Sustainable Makeup- what does it mean and why should I buy it over others?


According to Elle Magazine, “sustainable beauty products are about the end to end process. It's about making sure everything from sourcing, manufacturing, packaging and selling is making the tiniest impact possible.” This definition is precisely why we love everything about it! It's not just simply being vegan, or shying away from animal testing, or being a clean product- although those are also great- SUSTAINABLE beauty is a whole different thing.


The issue we see with a word like sustainable is, what is the standard and how can you measure one against another? There are hundreds of labels and certificates out there to potentially obtain if you can even afford to do so (this applies to any of the “all- natural” or “sustainable” items out there such as food and CBD. Lots of terms, lots of certifications, lots of money, lots of confusion). However, some of the primary labels sustainable beauty products attempt to obtain include recyclable, cruelty free, organic, and recognition for good business practice.


When it comes to buzz words like organic and natural, however, just like food, there is a lot of room to play with and a lot of unknowns. What I am starting to realize as I dive deeper into all these buzz words in the food, medicinal, fashion, and beauty industries is sadly that you have to do the research, know the company, and trust the company- all of which takes a lot of time and patience. You can't blindly believe or trust, because there are too many lies and too many omissions of information. Many brands can claim the buzz words without obtaining the certification, so as a consumer you have to wonder, is it because the certification is so expensive and hard to get (which it is) or is because it's actually not as good as it claims to be and never could be certified for real....?


Living in Hawaii, a container that says "recyclable" is the least of my concerns in terms of sustainability, unless it is aluminum.


Why? Because most things that have a recycle label are not recycled where you live, or in most places for that matter. The symbol was made popular by the plastics industry, regardless of how difficult it is to ACTUALLY recycle the item and if it occurs, and helps consumers feel better about purchasing single use items. Less than 10% of plastics have ever been recycled, so the triangle certainly has made a lot of people feel good about something they “think” they are doing. It has become such a problem that California recently passed a law to ban companies from putting the recycling symbol on items that aren’t regularly recycled throughout the state.


Ok so let’s talk more about ingredients.


We are personally a big fan of Elate Beauty for many reasons which you will soon find out ;) so we asked them a few questions about what they do and why!


The first thing we learned about was the “Toxic Ten,” which was created to help consumers make more informed decisions. Sometimes ingredients on this list can cause allergies or irritate conditions like psoriasis or eczema. Additionally, PFAS and microplastics, which believe it or not are found in some beauty products, are not only harmful to you, but they also end up in the environment through the plumbing system.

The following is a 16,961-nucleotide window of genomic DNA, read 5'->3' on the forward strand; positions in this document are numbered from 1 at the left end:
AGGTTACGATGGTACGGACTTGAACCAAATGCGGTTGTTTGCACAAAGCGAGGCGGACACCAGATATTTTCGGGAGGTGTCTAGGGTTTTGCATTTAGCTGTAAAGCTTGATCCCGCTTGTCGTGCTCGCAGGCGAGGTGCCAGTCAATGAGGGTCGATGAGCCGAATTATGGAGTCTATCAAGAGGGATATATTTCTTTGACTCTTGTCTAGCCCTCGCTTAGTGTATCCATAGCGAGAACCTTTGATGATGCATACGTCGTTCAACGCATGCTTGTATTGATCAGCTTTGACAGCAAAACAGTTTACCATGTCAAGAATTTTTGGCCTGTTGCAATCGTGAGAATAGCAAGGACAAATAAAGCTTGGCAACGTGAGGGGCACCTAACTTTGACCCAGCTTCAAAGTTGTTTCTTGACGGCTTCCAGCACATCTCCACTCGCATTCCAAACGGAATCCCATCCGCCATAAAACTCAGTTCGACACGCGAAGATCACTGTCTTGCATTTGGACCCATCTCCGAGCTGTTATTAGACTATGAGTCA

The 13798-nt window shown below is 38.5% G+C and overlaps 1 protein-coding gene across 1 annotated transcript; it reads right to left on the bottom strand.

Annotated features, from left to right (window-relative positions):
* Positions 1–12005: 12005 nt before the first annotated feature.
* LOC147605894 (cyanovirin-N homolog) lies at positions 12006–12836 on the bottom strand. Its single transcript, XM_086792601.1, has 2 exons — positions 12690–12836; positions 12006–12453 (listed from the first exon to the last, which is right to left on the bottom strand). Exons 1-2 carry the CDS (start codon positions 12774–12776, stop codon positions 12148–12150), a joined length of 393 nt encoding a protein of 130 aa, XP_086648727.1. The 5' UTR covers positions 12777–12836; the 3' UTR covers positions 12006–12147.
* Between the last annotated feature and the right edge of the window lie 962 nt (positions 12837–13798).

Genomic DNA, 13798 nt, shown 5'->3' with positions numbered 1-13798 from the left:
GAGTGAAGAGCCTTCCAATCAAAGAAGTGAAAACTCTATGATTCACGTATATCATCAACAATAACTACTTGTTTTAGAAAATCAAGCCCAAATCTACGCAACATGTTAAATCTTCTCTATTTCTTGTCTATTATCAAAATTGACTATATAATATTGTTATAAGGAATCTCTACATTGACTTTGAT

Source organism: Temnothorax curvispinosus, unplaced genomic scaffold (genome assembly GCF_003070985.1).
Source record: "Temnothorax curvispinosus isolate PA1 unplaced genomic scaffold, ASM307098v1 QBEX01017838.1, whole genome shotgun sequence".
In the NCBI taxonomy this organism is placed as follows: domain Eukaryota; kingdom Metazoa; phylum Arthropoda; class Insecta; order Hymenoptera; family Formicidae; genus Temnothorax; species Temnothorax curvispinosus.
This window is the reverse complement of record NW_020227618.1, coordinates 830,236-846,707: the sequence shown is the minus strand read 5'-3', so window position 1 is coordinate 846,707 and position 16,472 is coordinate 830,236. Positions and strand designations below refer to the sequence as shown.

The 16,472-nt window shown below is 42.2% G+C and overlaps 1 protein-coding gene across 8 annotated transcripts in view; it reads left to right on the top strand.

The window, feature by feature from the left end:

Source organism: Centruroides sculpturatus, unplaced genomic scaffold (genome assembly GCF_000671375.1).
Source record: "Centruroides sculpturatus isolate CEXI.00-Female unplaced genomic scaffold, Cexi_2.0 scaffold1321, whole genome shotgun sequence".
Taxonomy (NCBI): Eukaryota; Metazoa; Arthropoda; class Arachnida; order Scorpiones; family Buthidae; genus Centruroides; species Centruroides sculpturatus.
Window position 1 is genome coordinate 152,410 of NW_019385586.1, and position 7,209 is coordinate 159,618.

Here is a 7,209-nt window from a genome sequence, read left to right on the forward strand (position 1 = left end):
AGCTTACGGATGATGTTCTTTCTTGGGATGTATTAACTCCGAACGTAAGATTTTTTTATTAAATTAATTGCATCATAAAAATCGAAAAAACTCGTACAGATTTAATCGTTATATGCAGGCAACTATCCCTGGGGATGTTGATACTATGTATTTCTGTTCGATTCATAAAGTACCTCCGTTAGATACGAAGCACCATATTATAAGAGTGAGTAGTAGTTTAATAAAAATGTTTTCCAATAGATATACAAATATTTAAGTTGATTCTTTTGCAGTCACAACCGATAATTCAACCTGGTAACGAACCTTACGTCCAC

Elate is free of the Toxic Ten list, PFAS, and microplastics- but my first reaction was, SHOULDN’T THEY ALL BE?! Well yes, but they most certainly are not.


One of the certifications we read up the most on and that is the true mark of a great business model is a B Corp. To Elate, “it is in our mandate to put people and the planet first, always. This certification is a guiding principle for how we create products and do business.” To return to the mark of a sustainable business discussed in the beginning, Elate also is entirely vegan and cruelty-free, with no animals tested or harmed. They are Leaping Bunny certified. This certification audits every step of Elate’s processes to ensure that the products they produce are truly 100% cruelty-free.


A few other notches on the sustainability belt? Elate tells PlanIt,

“-We are part of PETA’s Beauty Without Bunnies, an online database that helps users discover cruelty-free options for everything from sunscreen to dish soap.

-We have signed Environmental Defence’s “Just Beautiful Pledge.”

-You can find Elate products on the Think Dirty® app, which is used to educate users on potential toxins in household, personal care and beauty products.

-Our LipColor and EyeLine pencils are made with low environmental emissions and COSMO CERT ingredients for a positive impact on the planet.

-We create low waste cosmetics with our minimally packaged and refillable makeup.

-Our palettes and compacts are made with sustainable bamboo with refills packaged in seed paper that allow you to plant a garden.”



A familiar term will resurface here if you’ve read our other blogs, IPR (individual producer responsibility). Elate has really tried to channel this concept with the creation of their refill and return program called, Simply Sustainable. They also have a partnership with One Tree Planted, which allows them to plant 1 tree for every order that goes out the door, helping to offset their total carbon footprint of shipping the products to customers.

So in conclusion, if we are going to buy things, we should seek out the companies going above and beyond to minimize their impact and treat the people, the planet, and the animals well. Do your research, even if it's time consuming, because you can find brands to trust and return to time and time again!


Happy conscious shopping!